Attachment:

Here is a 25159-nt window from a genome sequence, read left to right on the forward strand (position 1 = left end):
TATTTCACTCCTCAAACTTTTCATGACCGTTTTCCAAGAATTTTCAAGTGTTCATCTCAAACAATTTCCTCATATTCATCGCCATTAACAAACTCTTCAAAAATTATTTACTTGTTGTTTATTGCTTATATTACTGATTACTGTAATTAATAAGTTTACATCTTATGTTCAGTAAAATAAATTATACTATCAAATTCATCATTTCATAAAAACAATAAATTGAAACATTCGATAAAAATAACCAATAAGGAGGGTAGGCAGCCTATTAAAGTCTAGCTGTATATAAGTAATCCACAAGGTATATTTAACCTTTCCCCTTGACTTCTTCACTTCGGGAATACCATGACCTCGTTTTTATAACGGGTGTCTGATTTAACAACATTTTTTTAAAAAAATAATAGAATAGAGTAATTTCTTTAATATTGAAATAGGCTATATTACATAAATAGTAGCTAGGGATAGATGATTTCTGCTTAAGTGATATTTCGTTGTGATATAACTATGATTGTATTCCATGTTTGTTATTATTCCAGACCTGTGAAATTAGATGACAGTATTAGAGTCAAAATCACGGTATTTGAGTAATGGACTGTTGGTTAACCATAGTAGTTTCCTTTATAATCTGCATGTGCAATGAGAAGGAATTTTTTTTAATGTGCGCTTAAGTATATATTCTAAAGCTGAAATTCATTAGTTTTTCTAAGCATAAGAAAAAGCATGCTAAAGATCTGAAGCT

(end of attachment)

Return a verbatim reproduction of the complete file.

Here is a 25159-nt window from a genome sequence, read left to right on the forward strand (position 1 = left end):
TATTTCACTCCTCAAACTTTTCATGACCGTTTTCCAAGAATTTTCAAGTGTTCATCTCAAACAATTTCCTCATATTCATCGCCATTAACAAACTCTTCAAAAATTATTTACTTGTTGTTTATTGCTTATATTACTGATTACTGTAATTAATAAGTTTACATCTTATGTTCAGTAAAATAAATTATACTATCAAATTCATCATTTCATAAAAACAATAAATTGAAACATTCGATAAAAATAACCAATAAGGAGGGTAGGCAGCCTATTAAAGTCTAGCTGTATATAAGTAATCCACAAGGTATATTTAACCTTTCCCCTTGACTTCTTCACTTCGGGAATACCATGACCTCGTTTTTATAACGGGTGTCTGATTTAACAACATTTTTTTAAAAAAATAATAGAATAGAGTAATTTCTTTAATATTGAAATAGGCTATATTACATAAATAGTAGCTAGGGATAGATGATTTCTGCTTAAGTGATATTTCGTTGTGATATAACTATGATTGTATTCCATGTTTGTTATTATTCCAGACCTGTGAAATTAGATGACAGTATTAGAGTCAAAATCACGGTATTTGAGTAATGGACTGTTGGTTAACCATAGTAGTTTCCTTTATAATCTGCATGTGCAATGAGAAGGAATTTTTTTTAATGTGCGCTTAAGTATATATTCTAAAGCTGAAATTCATTAGTTTTTCTAAGCATAAGAAAAAGCATGCTAAAGATCTGAAGCT